Models of Achievement: Reflections of Eminent Women in Psychology - Vol. 3

By Agnes N. O'Connell | Go to book overview

the contributions of psychology to public policy, gives me the chance to continue my long-standing habit of trying to make the climate that surrounds me more positive. I believe that psychology has much to offer, and I feel obligated to work on projects that seem likely to make a difference.

Over the years, I have been fortunate to work with many wonderful students, at the undergraduate and more often in recent years at the graduate level. At Purdue, the graduate students included Nyla Branscombe, Frances Cherry, Elizabeth Farris, Mary Kite, Laurie Lewis, James Martin, Brenda Major, Arie Nadler, and Janet Taynor. Since coming to the Graduate Center, Yael Bat-Chava, Kathleen Ethier, Barton Poulson, and Anne Reid have earned their degrees with me, and many, many other students have been part of my intellectual life. At the Graduate Center, in particular, the interchange between faculty and students is constant, and a community of scholars takes on real meaning in our day-to-day life.

I've also had the benefit, in more than 30 years as a professor in the field, of seeing some exciting changes in the discipline of psychology. Psychology has grown from a fledgling and tentative discipline to a major contributor of knowledge. For social psychology in particular, the beginning of the 21st century is a period of increased breadth and greater sophistication. What was in the 1960s a rather narrow field, both in methodological preference and in domain of applicability, has now become a discipline more willing to recognize complexity and diversity and more ready and able to use a variety of methodological tools to analyze the issues. For me, social psychology's unique contribution to knowledge is its ability to link the individual to the social context and the broader realm of social representations that shape our understanding. We are now, I believe, closer than ever to meeting the challenge of that goal.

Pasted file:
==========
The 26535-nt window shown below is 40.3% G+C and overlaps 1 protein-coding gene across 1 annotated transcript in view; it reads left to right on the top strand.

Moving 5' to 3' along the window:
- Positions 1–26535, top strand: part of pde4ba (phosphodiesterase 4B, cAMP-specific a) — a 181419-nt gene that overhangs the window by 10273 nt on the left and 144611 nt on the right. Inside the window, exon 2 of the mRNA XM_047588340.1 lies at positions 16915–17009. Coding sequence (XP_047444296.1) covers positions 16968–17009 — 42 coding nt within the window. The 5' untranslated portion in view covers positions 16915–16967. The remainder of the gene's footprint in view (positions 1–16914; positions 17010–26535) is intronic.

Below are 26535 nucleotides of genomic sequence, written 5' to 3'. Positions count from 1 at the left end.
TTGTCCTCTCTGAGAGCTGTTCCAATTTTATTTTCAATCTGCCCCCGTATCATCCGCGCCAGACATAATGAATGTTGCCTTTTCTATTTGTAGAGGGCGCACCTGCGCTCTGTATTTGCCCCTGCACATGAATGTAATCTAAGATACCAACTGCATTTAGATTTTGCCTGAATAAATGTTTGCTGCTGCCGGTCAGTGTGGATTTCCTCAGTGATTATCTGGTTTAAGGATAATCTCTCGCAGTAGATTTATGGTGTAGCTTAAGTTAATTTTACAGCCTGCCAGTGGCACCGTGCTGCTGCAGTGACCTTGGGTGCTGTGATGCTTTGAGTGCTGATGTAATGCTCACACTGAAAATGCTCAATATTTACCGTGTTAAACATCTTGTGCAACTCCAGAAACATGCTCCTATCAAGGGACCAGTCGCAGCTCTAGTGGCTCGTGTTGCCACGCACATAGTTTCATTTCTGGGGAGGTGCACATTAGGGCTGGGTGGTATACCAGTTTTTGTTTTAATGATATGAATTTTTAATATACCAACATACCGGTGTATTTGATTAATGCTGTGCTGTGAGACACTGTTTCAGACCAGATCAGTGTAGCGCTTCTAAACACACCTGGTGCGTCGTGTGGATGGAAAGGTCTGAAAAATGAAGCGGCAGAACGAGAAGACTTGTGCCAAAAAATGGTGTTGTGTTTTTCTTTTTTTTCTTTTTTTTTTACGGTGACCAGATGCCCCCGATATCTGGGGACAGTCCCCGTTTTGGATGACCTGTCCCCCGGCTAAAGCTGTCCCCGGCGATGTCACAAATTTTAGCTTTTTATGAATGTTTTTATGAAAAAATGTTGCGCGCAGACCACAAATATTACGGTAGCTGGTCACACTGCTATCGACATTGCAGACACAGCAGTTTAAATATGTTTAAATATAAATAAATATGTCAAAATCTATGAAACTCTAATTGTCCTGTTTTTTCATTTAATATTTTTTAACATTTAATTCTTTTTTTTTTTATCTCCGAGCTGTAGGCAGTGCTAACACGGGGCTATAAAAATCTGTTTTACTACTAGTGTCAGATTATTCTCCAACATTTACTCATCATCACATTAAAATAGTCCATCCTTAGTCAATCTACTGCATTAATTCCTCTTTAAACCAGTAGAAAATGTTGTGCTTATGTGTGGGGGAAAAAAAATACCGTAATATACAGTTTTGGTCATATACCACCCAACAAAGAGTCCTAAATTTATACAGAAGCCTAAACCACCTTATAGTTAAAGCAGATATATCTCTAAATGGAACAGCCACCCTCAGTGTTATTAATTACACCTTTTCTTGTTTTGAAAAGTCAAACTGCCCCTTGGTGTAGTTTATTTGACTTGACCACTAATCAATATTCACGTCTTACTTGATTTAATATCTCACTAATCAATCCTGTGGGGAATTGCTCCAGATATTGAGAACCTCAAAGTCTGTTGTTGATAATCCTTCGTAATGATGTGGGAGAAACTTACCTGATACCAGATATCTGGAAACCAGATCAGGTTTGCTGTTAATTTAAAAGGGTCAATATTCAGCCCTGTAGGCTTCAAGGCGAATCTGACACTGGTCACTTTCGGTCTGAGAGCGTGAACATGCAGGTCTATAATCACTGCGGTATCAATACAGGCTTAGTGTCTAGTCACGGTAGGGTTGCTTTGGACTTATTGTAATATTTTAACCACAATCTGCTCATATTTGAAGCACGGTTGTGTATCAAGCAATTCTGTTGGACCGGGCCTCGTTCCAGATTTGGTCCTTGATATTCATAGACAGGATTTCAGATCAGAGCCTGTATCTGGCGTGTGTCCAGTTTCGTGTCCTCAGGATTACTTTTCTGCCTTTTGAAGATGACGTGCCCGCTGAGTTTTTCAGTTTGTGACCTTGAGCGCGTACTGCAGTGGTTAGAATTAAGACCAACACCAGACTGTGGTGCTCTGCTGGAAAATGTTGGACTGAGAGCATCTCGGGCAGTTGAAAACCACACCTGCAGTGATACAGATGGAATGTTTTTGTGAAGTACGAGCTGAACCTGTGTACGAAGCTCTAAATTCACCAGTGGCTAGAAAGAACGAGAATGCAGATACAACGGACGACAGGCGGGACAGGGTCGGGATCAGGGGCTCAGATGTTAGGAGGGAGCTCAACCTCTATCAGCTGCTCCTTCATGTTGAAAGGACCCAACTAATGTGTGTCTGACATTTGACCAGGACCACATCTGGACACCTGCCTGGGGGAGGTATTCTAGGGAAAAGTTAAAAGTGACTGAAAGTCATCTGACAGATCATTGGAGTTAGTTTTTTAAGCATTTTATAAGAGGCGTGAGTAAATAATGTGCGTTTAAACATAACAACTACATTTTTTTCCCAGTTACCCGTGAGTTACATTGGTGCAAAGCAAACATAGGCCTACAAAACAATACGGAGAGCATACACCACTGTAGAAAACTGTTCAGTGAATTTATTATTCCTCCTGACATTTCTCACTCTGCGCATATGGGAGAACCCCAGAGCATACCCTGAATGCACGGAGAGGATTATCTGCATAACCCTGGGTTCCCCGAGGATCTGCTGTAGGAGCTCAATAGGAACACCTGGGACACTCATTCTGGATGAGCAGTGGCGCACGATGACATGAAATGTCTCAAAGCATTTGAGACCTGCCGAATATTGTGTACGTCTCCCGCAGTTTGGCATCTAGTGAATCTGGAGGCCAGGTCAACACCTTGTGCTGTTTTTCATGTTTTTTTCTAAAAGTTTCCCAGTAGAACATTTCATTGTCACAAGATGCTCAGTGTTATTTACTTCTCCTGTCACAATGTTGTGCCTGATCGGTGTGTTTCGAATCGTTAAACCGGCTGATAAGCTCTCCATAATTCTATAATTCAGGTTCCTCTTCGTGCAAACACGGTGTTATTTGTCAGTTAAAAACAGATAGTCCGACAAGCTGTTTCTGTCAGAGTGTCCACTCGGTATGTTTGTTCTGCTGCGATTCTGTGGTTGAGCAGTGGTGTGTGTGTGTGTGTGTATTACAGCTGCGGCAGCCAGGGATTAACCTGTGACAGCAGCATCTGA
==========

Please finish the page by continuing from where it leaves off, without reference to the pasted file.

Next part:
As for lessons that I have learned, I offer only one guideline with absolute certainty: the importance of addressing questions that are meaningful and important to you, whether or not they are intellectually fashionable at the time. It is difficult at best to predict the course of scientific discovery. Rather than attempt to predict where others will go, I have found it far more rewarding to carve out my own path—and often, quite happily, to find others going the same way on a shared intellectual journey.


REFERENCES

Aronson, E., Willerman, B., & Floyd, J. (1966). The effect of a pratfall on increasing Interpersonal attractiveness. Psychonomic Science, 4, 227–228.

-215-

Notes for this page